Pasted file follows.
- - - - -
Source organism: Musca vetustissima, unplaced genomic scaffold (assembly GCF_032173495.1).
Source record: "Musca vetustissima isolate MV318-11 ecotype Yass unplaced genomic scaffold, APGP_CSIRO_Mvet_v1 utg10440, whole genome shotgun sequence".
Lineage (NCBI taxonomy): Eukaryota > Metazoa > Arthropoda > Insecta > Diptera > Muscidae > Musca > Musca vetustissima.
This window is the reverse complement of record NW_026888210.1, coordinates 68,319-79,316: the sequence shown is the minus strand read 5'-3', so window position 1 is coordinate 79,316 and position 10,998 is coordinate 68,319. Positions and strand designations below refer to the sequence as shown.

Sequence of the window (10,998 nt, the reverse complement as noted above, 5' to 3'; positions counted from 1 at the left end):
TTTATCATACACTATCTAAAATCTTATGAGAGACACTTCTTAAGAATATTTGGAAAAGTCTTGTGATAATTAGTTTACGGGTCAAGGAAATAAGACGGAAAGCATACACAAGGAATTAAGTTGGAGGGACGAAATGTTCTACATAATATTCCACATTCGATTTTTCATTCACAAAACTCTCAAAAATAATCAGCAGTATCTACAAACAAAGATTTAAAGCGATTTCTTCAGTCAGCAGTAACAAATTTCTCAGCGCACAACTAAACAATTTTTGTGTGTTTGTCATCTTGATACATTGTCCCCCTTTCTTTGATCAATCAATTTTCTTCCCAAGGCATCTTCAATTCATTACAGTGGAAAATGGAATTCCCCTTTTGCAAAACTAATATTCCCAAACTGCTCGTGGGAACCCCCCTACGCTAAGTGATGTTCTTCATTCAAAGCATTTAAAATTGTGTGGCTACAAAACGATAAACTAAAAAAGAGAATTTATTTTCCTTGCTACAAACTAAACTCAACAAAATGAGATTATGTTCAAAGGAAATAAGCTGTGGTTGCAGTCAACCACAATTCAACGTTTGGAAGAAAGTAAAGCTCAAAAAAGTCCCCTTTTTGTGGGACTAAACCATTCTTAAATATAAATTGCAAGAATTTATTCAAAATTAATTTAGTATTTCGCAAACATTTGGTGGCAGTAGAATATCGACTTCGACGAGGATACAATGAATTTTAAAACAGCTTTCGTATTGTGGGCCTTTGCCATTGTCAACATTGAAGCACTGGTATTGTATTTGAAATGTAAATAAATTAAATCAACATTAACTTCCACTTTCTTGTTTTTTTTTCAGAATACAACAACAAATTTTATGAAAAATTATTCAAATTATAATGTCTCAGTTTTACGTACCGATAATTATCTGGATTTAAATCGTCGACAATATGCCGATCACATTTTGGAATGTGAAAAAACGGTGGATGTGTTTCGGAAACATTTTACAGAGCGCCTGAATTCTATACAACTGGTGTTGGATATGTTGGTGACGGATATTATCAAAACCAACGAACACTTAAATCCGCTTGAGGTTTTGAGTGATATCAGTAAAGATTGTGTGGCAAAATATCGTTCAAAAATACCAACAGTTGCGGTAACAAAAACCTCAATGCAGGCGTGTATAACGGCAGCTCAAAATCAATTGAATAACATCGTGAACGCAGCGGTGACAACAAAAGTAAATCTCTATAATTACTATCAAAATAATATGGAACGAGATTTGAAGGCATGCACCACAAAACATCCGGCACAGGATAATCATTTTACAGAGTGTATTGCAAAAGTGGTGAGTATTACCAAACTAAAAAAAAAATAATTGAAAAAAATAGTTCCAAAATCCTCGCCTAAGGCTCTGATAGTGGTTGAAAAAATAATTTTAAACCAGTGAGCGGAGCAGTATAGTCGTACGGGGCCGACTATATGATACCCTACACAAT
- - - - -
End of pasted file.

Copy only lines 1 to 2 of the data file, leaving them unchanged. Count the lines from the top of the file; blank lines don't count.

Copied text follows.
Source organism: Musca vetustissima, unplaced genomic scaffold (assembly GCF_032173495.1).
Source record: "Musca vetustissima isolate MV318-11 ecotype Yass unplaced genomic scaffold, APGP_CSIRO_Mvet_v1 utg10440, whole genome shotgun sequence".